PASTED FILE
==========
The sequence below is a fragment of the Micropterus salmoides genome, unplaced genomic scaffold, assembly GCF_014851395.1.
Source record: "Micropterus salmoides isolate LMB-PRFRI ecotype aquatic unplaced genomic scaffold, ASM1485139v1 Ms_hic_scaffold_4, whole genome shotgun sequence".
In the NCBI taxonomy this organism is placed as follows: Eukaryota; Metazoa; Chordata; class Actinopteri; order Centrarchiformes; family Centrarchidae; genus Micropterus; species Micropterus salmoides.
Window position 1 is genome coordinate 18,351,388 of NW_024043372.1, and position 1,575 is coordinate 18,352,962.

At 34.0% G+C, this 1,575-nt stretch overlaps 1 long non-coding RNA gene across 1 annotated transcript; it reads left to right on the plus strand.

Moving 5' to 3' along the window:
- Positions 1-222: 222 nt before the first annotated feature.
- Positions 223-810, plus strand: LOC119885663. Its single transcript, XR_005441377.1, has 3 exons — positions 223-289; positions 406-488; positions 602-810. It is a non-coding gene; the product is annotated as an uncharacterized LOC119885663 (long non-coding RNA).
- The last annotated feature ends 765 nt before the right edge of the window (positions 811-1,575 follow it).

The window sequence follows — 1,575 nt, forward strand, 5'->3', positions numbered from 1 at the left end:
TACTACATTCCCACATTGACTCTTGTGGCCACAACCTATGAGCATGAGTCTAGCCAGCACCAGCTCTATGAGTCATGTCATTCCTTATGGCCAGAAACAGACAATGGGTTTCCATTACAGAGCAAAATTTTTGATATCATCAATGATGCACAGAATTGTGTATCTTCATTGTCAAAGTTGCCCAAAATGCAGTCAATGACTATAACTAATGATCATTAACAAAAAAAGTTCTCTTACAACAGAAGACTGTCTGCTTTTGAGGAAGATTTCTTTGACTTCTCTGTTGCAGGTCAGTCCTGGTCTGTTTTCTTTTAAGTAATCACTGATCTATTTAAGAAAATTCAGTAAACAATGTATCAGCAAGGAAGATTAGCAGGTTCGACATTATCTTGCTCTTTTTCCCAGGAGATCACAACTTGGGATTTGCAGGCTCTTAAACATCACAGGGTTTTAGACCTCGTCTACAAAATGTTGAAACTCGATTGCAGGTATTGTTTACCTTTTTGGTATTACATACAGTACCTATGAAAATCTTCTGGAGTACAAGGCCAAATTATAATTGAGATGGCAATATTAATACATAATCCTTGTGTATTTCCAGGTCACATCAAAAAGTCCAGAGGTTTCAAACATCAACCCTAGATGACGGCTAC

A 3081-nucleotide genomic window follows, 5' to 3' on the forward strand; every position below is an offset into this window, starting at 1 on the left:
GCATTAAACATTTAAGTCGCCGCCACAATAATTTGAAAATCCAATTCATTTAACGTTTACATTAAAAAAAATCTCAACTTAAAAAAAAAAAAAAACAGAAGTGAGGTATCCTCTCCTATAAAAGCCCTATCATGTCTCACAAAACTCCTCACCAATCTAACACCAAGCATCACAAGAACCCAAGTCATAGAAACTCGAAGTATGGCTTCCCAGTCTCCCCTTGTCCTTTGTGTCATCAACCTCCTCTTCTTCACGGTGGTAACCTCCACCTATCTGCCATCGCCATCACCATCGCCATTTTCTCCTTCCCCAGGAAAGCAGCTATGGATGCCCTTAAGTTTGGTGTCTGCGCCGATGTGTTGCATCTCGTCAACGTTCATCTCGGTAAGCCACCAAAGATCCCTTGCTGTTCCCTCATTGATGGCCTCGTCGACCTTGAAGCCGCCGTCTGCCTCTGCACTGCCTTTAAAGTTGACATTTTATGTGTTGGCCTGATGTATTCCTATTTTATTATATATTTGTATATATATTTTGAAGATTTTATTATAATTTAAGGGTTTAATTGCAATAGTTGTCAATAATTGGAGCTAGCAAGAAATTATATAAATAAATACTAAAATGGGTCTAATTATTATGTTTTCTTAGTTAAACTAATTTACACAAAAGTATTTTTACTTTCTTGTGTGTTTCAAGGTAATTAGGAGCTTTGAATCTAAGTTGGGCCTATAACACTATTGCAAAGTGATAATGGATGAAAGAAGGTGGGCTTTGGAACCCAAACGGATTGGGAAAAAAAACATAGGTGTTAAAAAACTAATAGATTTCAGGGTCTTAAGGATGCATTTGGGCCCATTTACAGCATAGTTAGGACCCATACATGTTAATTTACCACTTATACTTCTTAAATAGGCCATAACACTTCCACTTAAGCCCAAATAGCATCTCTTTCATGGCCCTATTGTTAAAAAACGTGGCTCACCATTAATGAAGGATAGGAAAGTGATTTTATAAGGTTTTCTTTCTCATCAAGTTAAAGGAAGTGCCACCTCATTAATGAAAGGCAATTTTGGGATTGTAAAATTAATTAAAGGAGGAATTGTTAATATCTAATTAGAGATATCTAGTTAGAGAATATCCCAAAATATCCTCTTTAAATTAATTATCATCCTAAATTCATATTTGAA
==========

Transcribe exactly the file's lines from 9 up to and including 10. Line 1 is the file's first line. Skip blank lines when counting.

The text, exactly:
- The last annotated feature ends 765 nt before the right edge of the window (positions 811-1,575 follow it).

The window sequence follows — 1,575 nt, forward strand, 5'->3', positions numbered from 1 at the left end: